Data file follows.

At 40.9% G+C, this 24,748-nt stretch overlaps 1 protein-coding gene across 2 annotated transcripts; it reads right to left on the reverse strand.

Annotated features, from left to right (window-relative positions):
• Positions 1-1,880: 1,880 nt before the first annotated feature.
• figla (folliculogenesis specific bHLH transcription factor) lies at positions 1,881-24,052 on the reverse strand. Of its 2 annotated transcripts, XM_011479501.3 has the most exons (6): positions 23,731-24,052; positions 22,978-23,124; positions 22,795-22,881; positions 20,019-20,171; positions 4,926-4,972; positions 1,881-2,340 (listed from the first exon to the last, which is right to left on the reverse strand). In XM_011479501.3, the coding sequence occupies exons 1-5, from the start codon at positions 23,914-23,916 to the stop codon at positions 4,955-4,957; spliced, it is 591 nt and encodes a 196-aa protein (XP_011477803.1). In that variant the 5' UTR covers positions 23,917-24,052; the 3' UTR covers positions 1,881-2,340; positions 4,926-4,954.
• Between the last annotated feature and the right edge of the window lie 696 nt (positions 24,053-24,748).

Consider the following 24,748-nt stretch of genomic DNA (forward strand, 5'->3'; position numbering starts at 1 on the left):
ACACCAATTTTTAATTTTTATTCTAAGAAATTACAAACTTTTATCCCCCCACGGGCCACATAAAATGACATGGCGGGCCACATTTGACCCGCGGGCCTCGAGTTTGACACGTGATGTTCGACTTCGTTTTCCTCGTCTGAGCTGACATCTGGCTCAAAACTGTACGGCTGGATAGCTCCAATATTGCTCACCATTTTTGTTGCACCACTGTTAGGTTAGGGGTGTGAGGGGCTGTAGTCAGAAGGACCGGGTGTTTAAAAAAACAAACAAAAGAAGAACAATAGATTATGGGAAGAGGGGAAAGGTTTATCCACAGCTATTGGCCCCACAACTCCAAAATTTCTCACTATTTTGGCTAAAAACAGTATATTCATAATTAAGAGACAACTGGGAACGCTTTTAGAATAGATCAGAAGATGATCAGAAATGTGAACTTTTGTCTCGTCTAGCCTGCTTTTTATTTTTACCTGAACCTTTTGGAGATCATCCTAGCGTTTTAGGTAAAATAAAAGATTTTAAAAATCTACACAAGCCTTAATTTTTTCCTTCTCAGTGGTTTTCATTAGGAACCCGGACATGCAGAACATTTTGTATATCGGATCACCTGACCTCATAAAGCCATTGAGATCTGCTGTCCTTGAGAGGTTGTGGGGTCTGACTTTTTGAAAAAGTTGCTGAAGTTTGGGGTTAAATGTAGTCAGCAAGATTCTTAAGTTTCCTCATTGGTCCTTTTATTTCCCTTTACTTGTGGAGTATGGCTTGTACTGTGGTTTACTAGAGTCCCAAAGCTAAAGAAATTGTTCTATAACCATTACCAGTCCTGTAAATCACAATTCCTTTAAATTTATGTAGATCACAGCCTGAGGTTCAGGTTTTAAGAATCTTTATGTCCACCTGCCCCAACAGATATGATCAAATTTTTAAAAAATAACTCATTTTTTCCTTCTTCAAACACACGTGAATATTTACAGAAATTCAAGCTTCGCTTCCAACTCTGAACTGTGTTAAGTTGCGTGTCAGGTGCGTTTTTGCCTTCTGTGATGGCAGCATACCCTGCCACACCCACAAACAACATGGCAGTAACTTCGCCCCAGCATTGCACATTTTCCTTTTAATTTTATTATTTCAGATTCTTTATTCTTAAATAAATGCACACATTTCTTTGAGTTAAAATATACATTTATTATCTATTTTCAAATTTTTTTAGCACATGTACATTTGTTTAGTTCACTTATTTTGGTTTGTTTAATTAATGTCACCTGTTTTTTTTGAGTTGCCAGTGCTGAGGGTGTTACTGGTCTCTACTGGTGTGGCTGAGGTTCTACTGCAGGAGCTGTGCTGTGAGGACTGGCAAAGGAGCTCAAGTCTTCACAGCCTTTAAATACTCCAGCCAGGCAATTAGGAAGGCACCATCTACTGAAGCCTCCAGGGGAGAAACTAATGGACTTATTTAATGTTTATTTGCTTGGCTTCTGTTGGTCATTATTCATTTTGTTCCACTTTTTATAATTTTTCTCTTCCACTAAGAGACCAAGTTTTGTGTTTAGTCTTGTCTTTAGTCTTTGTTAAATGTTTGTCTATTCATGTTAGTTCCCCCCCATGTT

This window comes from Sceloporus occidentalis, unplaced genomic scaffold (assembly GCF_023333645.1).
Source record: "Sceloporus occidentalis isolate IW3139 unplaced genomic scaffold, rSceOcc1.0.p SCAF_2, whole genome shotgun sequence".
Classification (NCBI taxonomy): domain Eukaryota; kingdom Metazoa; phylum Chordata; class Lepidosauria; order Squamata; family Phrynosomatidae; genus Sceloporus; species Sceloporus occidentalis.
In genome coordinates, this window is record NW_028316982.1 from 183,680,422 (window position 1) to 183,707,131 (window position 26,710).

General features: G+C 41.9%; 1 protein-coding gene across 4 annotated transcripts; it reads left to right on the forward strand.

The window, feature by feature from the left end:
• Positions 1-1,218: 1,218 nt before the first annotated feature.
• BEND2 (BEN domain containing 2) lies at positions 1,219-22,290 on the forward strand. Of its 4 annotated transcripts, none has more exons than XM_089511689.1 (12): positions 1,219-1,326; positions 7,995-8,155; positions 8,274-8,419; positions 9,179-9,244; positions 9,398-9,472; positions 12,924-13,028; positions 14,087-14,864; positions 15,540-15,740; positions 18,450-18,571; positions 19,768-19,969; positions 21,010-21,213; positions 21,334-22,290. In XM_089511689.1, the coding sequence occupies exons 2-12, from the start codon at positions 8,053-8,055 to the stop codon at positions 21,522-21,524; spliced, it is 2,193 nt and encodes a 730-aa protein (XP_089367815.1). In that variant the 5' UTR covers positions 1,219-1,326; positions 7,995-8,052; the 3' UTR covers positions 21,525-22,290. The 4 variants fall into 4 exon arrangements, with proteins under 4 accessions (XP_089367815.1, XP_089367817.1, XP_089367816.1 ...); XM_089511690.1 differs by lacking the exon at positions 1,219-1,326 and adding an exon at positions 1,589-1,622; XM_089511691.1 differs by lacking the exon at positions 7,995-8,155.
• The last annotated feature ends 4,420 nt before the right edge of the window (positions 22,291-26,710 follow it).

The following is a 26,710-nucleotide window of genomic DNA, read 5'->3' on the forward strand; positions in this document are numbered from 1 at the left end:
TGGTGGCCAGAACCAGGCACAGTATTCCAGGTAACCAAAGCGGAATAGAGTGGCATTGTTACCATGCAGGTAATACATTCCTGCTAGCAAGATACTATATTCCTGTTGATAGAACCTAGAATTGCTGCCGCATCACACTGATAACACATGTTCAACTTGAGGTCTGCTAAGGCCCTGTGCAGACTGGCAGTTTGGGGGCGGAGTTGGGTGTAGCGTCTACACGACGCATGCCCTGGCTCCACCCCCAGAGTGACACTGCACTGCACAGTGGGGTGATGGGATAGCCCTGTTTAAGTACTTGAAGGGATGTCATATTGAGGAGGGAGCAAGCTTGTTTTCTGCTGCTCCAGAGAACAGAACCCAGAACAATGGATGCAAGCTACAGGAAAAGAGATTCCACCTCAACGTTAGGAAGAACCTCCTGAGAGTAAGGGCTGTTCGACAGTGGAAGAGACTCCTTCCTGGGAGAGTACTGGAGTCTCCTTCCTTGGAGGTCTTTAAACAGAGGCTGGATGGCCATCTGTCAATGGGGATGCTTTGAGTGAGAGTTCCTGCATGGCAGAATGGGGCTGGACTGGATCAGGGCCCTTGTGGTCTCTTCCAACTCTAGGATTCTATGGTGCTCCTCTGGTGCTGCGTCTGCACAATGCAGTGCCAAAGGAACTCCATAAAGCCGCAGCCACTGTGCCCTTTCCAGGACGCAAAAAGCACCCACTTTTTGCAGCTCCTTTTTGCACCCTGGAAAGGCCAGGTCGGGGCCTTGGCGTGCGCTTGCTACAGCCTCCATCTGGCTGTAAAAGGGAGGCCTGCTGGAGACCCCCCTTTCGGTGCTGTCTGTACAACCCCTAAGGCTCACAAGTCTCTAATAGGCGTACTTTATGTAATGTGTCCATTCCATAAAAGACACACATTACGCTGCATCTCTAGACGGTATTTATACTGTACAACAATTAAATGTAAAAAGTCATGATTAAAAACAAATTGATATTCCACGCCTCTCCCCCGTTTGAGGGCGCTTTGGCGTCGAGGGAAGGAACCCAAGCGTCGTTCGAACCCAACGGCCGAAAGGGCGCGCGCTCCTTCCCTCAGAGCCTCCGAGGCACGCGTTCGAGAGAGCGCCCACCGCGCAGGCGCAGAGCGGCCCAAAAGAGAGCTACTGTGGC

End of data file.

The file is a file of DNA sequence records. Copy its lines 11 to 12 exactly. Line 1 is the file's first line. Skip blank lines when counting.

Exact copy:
In genome coordinates, this window is record NW_028316982.1 from 183,680,422 (window position 1) to 183,707,131 (window position 26,710).

General features: G+C 41.9%; 1 protein-coding gene across 4 annotated transcripts; it reads left to right on the forward strand.